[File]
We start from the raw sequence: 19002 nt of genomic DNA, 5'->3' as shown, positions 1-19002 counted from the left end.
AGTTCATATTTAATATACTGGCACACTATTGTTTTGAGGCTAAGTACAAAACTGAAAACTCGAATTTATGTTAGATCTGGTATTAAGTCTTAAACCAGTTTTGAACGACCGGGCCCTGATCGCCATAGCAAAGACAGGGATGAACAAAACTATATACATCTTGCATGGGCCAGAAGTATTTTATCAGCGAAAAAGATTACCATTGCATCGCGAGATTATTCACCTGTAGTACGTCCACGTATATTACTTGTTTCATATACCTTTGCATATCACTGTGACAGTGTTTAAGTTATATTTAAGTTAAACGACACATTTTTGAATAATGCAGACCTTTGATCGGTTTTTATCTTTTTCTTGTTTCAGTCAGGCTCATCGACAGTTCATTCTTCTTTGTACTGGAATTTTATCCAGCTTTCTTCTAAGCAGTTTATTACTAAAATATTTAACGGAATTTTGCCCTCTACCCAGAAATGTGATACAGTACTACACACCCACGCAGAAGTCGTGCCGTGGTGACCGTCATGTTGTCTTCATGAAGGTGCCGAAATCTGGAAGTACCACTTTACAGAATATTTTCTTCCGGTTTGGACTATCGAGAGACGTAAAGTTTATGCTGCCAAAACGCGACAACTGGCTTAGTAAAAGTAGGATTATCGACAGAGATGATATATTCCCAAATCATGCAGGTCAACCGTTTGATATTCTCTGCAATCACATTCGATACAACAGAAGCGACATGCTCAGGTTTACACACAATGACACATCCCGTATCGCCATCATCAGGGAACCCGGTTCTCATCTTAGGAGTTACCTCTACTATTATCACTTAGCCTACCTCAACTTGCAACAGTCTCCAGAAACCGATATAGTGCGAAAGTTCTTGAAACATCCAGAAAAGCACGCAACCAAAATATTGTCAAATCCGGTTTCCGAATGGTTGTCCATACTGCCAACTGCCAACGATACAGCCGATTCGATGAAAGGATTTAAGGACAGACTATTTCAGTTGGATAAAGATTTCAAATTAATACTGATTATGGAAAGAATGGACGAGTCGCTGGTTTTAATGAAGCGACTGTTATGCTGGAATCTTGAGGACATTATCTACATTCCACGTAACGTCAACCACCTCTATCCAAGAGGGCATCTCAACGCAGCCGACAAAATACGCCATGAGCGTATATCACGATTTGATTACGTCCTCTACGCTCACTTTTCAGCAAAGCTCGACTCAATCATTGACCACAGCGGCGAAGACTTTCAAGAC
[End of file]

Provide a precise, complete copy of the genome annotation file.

We start from the raw sequence: 19002 nt of genomic DNA, 5'->3' as shown, positions 1-19002 counted from the left end.
AGTTCATATTTAATATACTGGCACACTATTGTTTTGAGGCTAAGTACAAAACTGAAAACTCGAATTTATGTTAGATCTGGTATTAAGTCTTAAACCAGTTTTGAACGACCGGGCCCTGATCGCCATAGCAAAGACAGGGATGAACAAAACTATATACATCTTGCATGGGCCAGAAGTATTTTATCAGCGAAAAAGATTACCATTGCATCGCGAGATTATTCACCTGTAGTACGTCCACGTATATTACTTGTTTCATATACCTTTGCATATCACTGTGACAGTGTTTAAGTTATATTTAAGTTAAACGACACATTTTTGAATAATGCAGACCTTTGATCGGTTTTTATCTTTTTCTTGTTTCAGTCAGGCTCATCGACAGTTCATTCTTCTTTGTACTGGAATTTTATCCAGCTTTCTTCTAAGCAGTTTATTACTAAAATATTTAACGGAATTTTGCCCTCTACCCAGAAATGTGATACAGTACTACACACCCACGCAGAAGTCGTGCCGTGGTGACCGTCATGTTGTCTTCATGAAGGTGCCGAAATCTGGAAGTACCACTTTACAGAATATTTTCTTCCGGTTTGGACTATCGAGAGACGTAAAGTTTATGCTGCCAAAACGCGACAACTGGCTTAGTAAAAGTAGGATTATCGACAGAGATGATATATTCCCAAATCATGCAGGTCAACCGTTTGATATTCTCTGCAATCACATTCGATACAACAGAAGCGACATGCTCAGGTTTACACACAATGACACATCCCGTATCGCCATCATCAGGGAACCCGGTTCTCATCTTAGGAGTTACCTCTACTATTATCACTTAGCCTACCTCAACTTGCAACAGTCTCCAGAAACCGATATAGTGCGAAAGTTCTTGAAACATCCAGAAAAGCACGCAACCAAAATATTGTCAAATCCGGTTTCCGAATGGTTGTCCATACTGCCAACTGCCAACGATACAGCCGATTCGATGAAAGGATTTAAGGACAGACTATTTCAGTTGGATAAAGATTTCAAATTAATACTGATTATGGAAAGAATGGACGAGTCGCTGGTTTTAATGAAGCGACTGTTATGCTGGAATCTTGAGGACATTATCTACATTCCACGTAACGTCAACCACCTCTATCCAAGAGGGCATCTCAACGCAGCCGACAAAATACGCCATGAGCGTATATCACGATTTGATTACGTCCTCTACGCTCACTTTTCAGCAAAGCTCGACTCAATCATTGACCACAGCGGCGAAGACTTTCAAGAC